14degrees off the beaten track
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The Board

I still have a fairly shallow experience in different kinds of boards and board setups. There are many people who have a much deeper experience in this area, and I am still exploring this area, and continuing to seek the best setup for long distance loaded longboard touring.

The end to full carbon decks
One thing that I have discovered, however, is that for me, full carbon decks are not suitable for long distance loaded longboard touring. I was foolish in buying into the ‘carbon is better’ idea when researching decks for my around the world journey. I splashed out and paid big bucks for a carbon/kevlar Rollsrolls deck, which I was, for the most part, very happy with.

However, when I finally made the switch to a Longboard Larry custom pusher (made from birch wood), I realised how much needless pain I was putting up with by riding the too-stiff carbon Rollsrolls.

The rig on National Highway 312 near Guazhou, Gansu Province, China

Many times I would end the day on the Rollsrolls hardly able to walk. My ankles and feet took the toll of the horrible vibrations that are transfered through the stiff, unforgiving carbon. Rest days were agony, with sore ankles and feet, and I never had any desire to walk around and check out the sights of where I was staying.

Wood decks are getting lighter, and development in designs including radical drops, and even carbon/wood ply composites are meaning that there is no longer any need to splurge so much money on a full carbon deck, or put up with the pain of a rough ride on a full carbon deck.

Carbon decks, in their stiffness, also have durability issues. I went through two Rollsrolls decks in 7,500km on my loaded longboard tour across Europe and the US.

Take this analogy. A full carbon racing bicycle vs a steel touring bicycle. No one in their right mind would tour for more than a few days on a full carbon bike, let alone around the world. Carbon is too uncomfortable (too stiff), and too delicate. A steel touring bike is heavier, for sure, but is more durable, and steel absorbs vibration much better.

The same is true for long board decks. On a long longboard tour comfort is very important. And check this out for example: A bamboo Loaded Dervish on sale for $170 weighs in at about 1.2kg. That’s lighter than a full carbon Rollsrolls deck. Over-drop the bamboo deck, and you’ve got a deck that is more comfortable, only slightly higher off the ground, and is even lighter . For more stiffness, go for one of the Rayne Dee Lite series of decks. Or better still, talk to Larry at Longboard Larry to see what he can do for you with a sweet custom made deck.

In my humble opinion, carbon decks are are a thing of the past. Too expensive, too uncomfortable, too much hype.

Skating across China:

Deck: Longboard Larry custom pusher
Trucks: Holey 175mm trucks with standard red bushings
Wheels: 97mm Abec 11 Flywheels
Bearings: Rotated between Bones Swiss Ceramics and Bones Swiss Six

The Longboard Larry custom pusher was kindly provided for me by Larry himself, so thanks to Larry for that. It is a great platform to skate on, with a lively concave. It is super durable, with a layer of fibreglass on the bottom. The drop through truck mountings allow you to drop the deck up to 2cm. I haven’t had a chance to weight the deck to see how it compares with other decks, but due to it’s super durable contruction, I would imagine it weighs in a little more than the lightest decks you will find.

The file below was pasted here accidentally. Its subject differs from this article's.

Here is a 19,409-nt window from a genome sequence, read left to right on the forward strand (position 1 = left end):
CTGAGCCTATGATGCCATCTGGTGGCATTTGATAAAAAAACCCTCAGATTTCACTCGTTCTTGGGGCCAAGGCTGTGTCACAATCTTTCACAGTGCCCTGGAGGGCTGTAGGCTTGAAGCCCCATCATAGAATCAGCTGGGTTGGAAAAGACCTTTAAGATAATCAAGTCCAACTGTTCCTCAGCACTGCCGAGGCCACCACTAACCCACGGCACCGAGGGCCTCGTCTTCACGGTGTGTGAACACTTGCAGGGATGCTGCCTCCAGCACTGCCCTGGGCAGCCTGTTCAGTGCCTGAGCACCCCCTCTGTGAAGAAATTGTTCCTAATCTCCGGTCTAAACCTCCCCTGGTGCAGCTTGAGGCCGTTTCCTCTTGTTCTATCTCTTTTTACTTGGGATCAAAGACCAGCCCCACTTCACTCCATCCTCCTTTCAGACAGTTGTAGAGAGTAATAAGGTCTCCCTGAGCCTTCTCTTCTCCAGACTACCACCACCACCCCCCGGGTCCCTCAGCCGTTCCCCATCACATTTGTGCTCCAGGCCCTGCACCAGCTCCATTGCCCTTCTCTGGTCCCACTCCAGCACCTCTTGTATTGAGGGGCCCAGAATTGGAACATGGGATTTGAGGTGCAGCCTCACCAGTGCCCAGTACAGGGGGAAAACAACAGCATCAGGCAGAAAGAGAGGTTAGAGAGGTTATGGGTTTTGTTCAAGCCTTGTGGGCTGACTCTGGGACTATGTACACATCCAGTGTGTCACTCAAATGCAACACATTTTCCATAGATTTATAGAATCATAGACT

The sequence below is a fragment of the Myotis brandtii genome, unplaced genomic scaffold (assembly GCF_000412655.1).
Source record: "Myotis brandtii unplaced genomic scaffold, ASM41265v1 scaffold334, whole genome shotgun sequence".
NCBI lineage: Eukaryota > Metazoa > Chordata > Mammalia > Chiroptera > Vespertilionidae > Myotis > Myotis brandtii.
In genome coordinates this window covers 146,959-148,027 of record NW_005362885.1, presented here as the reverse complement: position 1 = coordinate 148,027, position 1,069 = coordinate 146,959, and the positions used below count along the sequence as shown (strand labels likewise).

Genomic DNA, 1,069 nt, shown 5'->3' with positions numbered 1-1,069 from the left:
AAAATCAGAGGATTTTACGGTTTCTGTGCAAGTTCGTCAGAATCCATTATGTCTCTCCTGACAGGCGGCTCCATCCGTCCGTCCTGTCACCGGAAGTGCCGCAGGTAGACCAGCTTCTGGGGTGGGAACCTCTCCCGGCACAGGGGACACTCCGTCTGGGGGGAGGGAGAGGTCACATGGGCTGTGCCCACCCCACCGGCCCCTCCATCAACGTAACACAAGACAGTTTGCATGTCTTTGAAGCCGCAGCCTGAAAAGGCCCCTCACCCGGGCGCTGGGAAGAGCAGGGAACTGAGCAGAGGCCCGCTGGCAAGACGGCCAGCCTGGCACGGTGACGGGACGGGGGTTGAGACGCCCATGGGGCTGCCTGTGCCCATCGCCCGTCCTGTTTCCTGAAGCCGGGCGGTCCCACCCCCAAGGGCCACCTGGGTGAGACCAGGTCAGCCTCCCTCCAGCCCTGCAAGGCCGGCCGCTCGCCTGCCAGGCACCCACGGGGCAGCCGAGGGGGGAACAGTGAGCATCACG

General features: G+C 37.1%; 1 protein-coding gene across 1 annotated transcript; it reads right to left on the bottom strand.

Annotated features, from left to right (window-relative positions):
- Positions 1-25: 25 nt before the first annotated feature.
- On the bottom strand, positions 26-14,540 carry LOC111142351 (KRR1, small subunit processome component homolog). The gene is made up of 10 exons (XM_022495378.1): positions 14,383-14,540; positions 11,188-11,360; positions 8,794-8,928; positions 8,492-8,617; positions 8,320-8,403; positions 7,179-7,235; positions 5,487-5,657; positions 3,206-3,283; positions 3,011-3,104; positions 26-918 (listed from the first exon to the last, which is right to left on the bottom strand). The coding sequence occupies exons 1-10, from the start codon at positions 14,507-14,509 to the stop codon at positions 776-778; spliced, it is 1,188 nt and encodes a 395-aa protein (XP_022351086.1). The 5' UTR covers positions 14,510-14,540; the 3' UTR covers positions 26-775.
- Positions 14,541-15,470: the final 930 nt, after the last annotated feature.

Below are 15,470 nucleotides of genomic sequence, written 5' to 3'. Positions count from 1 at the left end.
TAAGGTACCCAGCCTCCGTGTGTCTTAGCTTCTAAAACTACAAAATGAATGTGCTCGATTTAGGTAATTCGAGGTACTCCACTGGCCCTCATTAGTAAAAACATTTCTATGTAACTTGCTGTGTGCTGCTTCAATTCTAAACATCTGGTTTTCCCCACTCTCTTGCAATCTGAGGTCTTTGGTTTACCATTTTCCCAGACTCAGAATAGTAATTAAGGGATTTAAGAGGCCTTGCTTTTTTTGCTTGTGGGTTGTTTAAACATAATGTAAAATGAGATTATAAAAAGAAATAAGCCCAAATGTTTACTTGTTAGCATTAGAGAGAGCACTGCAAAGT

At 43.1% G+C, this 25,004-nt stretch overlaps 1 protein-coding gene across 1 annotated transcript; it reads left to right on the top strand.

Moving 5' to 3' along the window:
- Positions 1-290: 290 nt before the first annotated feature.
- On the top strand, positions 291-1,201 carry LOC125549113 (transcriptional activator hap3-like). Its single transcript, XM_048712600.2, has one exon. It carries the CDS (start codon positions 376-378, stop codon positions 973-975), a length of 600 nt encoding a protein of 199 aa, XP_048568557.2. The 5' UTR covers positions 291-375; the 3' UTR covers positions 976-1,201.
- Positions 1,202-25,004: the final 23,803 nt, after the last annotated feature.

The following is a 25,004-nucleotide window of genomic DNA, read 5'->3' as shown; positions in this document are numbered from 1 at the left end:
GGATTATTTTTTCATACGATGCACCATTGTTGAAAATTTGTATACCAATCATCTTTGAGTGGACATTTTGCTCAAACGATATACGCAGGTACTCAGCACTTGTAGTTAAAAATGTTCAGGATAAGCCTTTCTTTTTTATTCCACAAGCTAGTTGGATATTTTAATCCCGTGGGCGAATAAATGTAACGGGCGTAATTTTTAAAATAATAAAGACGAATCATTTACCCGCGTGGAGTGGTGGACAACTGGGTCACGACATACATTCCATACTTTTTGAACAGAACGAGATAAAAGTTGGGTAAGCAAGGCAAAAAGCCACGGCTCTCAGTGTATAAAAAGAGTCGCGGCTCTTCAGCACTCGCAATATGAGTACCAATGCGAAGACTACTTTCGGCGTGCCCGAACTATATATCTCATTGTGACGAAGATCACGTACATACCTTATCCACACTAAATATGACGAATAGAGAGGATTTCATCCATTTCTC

The rig got new wheels in Hong Kong - Seismic 85mm Speed Vents at 3,400m near Erbou, Qinghai Province, China

Bones donated three sets of bearings to me. One set of ceramics, two sets of Bones Swiss Six bearings. The ceramics are fast enough, but since I use grease in my bearings (cuts down on maintenance) there is no difference between them and the steel Swiss Six bearings. I share in Pavedwave’s opinion that ceramics can be overkill and too expensive for the harsh riding conditions of long distance longboard touring.

Wheel size is a point of contention. I see great value in the opinions and experience of long distance skaters such as Adam Colton and Nat Halliday, who have both mentioned that 75mm to 85mm is perhaps the best size for long distance, because of the lighter weight. Larger wheels have long been the choice of long distance skaters, because they have been thought to have less rolling resistance, especially on rough chipseal surfaces. However realistically, when you’re travelling over rough chipseal for a long time (like, days on end), the extra 10mm of the bigger wheels does not give you a big enough advantage to make them worthwhile. The lighter 75mm wheels however give the advantage of contributing to an overall lighter board, making it easier to accelerate over the rough stuff.

So why use 97mm wheels across China? Partly because I didn’t get around to getting some smaller wheels in the US before going to China, and because of the trailer, my entire board setup weighs almost 20kg anyway, so I wouldn’t gain much benefit in acceleration with smaller wheels! When your board essentially weighs 20kg, you’re always going to be slow when accelerating. When you’re rolling though, so long as the road surface is smooth, the momentum keeps you rolling!

When I skated across Europe and the US, my setup was as follows:

Deck: Rollsrolls carbon/kevlar (black with stripes) – bad choice on deck
Trucks: Holey 175mm trucks with standard red bushings
Wheels: 97mm Abec 11 Flywheels
Bearings: Rotated between Bones Swiss Ceramics and Bones Swiss Six